Keeping cattle on public land is bad for people, cows, wildlife, and the planet

The U.S. beef industry is destroying the American Wild West and worsening the climate crisis.

SOURCEIndependent Media Institute

This article was produced by Earth | Food | Life, a project of the Independent Media Institute. Erika Schelby is the author of Looking for Humboldt and Searching for German Footprints in New Mexico and Beyond (Lava Gate Press, 2017) and Liberating the Future from the Past? Liberating the Past from the Future? (Lava Gate Press, 2013), which was shortlisted for the International Essay Prize Contest by the Berlin-based cultural magazine Lettre International. Schelby lives in New Mexico.

When conservationist Aldo Leopold persuaded the U.S. Forest Service in 1924 to establish the nation’s first federally approved wilderness of more than 500,000 acres around the headwaters of the Gila River in southwestern New Mexico, he did not anticipate that this priceless pristine land would be invaded by cattle. This problem would take root around the mid-1970s after a bankrupt rancher “abandoned his cattle in the wilderness.”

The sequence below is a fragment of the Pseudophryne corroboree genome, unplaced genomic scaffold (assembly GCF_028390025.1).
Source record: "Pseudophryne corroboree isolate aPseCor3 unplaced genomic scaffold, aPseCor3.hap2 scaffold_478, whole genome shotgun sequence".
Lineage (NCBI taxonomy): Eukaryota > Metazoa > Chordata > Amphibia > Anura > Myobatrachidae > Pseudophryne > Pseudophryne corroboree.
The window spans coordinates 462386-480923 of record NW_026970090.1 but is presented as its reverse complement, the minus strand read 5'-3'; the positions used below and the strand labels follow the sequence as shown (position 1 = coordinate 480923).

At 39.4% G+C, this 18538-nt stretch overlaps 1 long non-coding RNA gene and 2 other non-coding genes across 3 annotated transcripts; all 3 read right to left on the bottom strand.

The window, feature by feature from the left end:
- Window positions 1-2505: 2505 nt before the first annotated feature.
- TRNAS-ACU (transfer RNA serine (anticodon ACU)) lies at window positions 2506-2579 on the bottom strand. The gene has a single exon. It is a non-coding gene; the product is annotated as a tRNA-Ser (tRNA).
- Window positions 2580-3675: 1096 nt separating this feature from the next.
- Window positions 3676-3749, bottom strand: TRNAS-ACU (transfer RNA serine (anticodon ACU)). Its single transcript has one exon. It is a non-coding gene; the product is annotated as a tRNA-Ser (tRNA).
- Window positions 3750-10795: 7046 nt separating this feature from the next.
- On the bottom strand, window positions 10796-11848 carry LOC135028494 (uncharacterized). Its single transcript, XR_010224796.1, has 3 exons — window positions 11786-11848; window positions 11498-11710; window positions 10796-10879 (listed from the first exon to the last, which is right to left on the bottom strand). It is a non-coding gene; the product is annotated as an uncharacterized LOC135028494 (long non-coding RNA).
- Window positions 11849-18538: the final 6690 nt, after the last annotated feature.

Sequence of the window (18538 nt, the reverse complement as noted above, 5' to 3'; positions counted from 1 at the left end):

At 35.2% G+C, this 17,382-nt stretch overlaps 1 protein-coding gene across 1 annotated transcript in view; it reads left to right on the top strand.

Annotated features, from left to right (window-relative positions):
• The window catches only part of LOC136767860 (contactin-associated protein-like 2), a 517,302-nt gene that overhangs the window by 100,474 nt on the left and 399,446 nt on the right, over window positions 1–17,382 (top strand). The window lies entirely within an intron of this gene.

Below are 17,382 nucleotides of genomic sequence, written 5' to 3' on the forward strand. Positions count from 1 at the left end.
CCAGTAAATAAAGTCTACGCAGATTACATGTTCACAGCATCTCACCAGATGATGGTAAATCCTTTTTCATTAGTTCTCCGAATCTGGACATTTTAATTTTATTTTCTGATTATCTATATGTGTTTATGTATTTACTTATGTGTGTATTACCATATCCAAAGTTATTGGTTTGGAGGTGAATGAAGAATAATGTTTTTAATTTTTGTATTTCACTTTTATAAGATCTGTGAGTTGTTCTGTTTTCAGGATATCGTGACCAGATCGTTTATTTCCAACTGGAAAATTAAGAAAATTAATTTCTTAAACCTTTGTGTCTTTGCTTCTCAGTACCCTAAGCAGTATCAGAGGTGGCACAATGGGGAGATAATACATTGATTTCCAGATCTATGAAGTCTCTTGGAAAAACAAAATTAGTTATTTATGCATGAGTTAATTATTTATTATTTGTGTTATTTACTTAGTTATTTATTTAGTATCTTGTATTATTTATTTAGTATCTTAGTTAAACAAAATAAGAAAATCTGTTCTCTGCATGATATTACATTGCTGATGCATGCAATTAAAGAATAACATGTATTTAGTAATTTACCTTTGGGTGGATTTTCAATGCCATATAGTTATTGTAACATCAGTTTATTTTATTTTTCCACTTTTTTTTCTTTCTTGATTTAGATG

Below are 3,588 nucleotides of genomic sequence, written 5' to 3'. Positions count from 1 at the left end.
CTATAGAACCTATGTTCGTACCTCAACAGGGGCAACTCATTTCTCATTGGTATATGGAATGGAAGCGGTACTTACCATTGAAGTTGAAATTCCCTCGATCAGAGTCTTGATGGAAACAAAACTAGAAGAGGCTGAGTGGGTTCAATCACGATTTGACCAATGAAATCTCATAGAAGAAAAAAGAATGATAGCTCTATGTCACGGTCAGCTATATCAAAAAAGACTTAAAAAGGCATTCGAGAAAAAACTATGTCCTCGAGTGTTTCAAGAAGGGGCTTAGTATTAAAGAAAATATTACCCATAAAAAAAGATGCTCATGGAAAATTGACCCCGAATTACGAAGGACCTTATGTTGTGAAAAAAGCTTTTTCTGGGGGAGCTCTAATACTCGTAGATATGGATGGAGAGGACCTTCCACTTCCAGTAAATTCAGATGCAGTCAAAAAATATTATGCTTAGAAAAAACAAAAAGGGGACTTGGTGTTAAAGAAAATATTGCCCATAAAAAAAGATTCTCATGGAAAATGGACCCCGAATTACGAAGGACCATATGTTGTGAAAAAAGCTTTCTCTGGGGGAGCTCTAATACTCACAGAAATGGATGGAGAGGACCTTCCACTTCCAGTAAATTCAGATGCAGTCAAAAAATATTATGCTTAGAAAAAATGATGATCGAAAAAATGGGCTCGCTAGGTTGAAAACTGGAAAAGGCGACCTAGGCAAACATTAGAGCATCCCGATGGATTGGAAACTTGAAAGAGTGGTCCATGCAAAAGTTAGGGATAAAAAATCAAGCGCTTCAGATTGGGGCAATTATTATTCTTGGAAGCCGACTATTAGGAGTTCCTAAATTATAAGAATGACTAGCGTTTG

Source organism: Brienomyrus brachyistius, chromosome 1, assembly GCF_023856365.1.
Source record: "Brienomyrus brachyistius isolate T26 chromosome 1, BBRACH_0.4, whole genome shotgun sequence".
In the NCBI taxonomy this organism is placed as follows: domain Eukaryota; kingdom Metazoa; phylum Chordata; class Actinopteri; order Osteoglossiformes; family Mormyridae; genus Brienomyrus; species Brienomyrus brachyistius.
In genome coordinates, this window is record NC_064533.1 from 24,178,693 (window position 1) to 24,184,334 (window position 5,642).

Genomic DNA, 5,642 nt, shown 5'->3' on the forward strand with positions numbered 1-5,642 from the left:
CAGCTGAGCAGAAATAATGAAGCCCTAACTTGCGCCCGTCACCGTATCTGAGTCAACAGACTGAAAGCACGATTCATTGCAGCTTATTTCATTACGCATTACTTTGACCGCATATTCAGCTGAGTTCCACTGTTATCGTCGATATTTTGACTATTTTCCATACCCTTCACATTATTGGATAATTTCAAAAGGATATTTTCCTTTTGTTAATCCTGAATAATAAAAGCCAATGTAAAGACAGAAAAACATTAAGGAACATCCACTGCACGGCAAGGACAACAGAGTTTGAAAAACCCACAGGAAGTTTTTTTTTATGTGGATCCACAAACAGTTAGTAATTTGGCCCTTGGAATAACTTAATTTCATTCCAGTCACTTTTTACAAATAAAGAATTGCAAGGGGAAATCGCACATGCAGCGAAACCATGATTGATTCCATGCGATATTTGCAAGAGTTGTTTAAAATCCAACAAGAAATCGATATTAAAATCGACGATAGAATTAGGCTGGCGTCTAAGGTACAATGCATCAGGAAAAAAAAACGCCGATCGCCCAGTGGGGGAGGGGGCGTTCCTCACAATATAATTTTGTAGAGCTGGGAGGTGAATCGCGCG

Similarly, he did not foresee the shrinking of global wilderness areas, the issuing of destructive grazing permits for 1.5 million cattle on U.S. public lands, or the challenges posed by planetary climate change.

To this day, unbranded feral livestock in the Gila Wilderness cause extensive damage to a delicate riparian ecosystem and the land and wildlife on this protected federal terrain.

Livestock waste also harms the Southwest’s last free and untamed stretch of a major river—the Gila, a tributary of the Colorado River. As soon as this wild stream leaves the Gila Wilderness and continues its long journey to Yuma, Arizona, where it joins the Colorado River, every drop of it is spoken for.